CHILDREN’S SERIES: KICKING OFF A LIFETIME OF READING
Last month I reflected on on how Beverly Clearly‘s death brought back cherished memories of childhood reading. Most especially, it reminded me of the many children’s series that kicked off a lifetime of reading for me: Cleary, Carolyn Haywood, Madeline L’Engel, Sydney Taylor, and Noel Streatfeild among them.
I asked if others had similar memories, especially about series I may have forgotten.
Nancy Drew and Judy Blume Books
I was surprised to get so few responses. Perhaps I had done a better job than I thought remember. Perhaps I was a broader reader than I remembered. But there were a few obvious series I had embarrassingly overlooked:
How could I have forgotten? These were all seminal children’s series to anyone growing up in the mid-20th century.
This list isn’t even close to comprehensive, even when it comes to books we read in the 1960s and 1970s. Children’s series, good and bad, are rampant. But it’s interesting to see what we most remember decades later.
Beyond the Boomers
Perhaps this list covers the key series shaping the Baby Boomers and Gen X’ers. But what about younger readers?
It seems like Beverly Cleary retained her stronghold even on some of the 20-somethings I spoke to. But obviously younger readers had even stronger attachments to other series, including, of course, Harry Potter.
It would be interesting to see differences in favorite childrens series by decade. Mine come mainly from the 1960s and 1970s. Because clearly some of the books my peers and I read–especially those idealizing the white middle-class family of the mid-20th century–may not resonate with today’s readers as they did to us.
It would also be fun to track favorite series for younger readers–e.g., the Carl picturebooks by Alexandra Day that my own kids loved even as babies, Frog and Toad by Arthur Loebel, or, of course, anything by Eric Carle. Younger kids love series perhaps even more than than their older siblings. Some children’s series for the youngest readers, like Madeleine and Babar, were foundational for us boomers. They almost certainly set us on a quest for other beloved series as we grew older.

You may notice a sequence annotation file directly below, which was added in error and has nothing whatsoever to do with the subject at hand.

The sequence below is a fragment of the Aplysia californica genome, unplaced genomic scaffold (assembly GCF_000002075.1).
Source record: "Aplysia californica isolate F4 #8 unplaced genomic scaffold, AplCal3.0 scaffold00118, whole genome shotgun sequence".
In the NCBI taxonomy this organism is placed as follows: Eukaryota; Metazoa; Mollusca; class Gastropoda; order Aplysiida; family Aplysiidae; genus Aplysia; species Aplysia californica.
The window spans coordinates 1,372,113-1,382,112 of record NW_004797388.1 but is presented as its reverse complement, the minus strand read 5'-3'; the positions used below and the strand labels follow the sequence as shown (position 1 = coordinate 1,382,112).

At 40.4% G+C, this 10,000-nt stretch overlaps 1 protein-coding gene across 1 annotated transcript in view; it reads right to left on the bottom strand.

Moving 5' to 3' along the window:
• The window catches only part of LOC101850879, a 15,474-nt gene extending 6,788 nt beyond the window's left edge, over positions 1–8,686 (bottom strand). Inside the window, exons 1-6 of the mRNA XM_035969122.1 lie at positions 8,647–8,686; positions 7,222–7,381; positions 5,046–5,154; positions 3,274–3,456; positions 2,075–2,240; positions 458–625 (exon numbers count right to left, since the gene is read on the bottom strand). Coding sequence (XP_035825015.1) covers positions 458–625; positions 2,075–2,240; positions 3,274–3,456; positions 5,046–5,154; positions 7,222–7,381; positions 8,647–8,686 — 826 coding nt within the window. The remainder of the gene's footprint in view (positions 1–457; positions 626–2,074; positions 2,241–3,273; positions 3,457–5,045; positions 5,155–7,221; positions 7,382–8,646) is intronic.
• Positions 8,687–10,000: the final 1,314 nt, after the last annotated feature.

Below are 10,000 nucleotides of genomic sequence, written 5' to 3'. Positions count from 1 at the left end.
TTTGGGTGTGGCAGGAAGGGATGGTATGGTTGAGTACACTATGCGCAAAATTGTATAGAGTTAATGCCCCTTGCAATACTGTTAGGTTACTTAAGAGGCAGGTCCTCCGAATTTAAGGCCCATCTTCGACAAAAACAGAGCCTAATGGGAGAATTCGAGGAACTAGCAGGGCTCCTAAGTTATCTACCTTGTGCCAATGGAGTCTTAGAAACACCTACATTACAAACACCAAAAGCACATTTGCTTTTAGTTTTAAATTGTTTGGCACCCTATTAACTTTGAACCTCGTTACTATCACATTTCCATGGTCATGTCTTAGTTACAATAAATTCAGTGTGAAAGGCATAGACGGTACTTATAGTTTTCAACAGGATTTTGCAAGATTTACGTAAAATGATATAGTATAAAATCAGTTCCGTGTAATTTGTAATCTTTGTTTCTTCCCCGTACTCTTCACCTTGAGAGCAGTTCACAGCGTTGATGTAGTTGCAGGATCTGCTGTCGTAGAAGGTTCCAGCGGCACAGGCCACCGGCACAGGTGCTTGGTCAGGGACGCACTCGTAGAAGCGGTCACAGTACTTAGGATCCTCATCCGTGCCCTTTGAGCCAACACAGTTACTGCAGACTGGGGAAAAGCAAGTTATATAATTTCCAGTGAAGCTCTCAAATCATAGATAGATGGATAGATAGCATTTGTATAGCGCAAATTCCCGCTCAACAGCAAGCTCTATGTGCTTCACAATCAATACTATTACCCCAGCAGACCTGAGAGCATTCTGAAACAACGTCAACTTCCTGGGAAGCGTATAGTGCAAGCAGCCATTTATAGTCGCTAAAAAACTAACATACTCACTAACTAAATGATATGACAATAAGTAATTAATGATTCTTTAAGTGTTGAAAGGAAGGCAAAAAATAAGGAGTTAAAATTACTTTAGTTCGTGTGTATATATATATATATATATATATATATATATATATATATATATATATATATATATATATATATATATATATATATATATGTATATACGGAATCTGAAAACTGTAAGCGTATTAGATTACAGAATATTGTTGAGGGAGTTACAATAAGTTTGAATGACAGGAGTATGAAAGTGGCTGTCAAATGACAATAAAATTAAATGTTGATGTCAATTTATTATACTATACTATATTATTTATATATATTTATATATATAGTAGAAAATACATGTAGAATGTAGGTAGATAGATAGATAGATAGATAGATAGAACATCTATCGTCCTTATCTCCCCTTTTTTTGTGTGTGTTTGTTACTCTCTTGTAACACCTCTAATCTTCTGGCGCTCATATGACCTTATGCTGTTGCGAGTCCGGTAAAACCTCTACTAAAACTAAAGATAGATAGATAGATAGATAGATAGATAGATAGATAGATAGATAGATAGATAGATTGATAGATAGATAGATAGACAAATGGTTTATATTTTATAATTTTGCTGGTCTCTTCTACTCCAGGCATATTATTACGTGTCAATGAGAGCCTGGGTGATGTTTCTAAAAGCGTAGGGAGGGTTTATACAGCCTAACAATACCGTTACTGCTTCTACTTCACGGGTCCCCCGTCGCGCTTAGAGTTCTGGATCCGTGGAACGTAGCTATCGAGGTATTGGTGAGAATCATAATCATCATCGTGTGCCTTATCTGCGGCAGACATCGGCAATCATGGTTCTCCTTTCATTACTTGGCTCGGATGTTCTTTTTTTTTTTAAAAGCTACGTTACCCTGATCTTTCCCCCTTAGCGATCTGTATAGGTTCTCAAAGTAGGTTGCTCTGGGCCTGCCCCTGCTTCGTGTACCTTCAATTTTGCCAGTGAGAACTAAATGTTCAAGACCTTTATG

Plus my pre-school grandsons still read them!
I’d love to update this list and track favorite children’s series by decade. But I guess that’s a mission for another day. For now this list of current favorites, broken down by age is a good place to start.
TERRA ZIPORYN is an award-winning novelist, playwright, and science writer whose numerous popular health and medical publications include The New Harvard Guide to Women’s Health, Nameless Diseases, and Alternative Medicine for Dummies. Her novels include Do Not Go Gentle, The Bliss of Solitude, and Time’s Fool, which in 2008 was awarded first prize for historical fiction by the Maryland Writers Association. Terra has participated in both the Bread Loaf Writers Conference and the Old Chatham Writers Conference and for many years was a member of Theatre Building Chicago’s Writers Workshop (New Tuners). A former associate editor of the Journal of the American Medical Association (JAMA), she has a PhD in the history of science and medicine from the University of Chicago and a BA in both history and biology from Yale University, where she also studied playwriting with Ted Tally. Her latest novel, Permanent Makeup, is available in paperback and as a Kindle Select Book.
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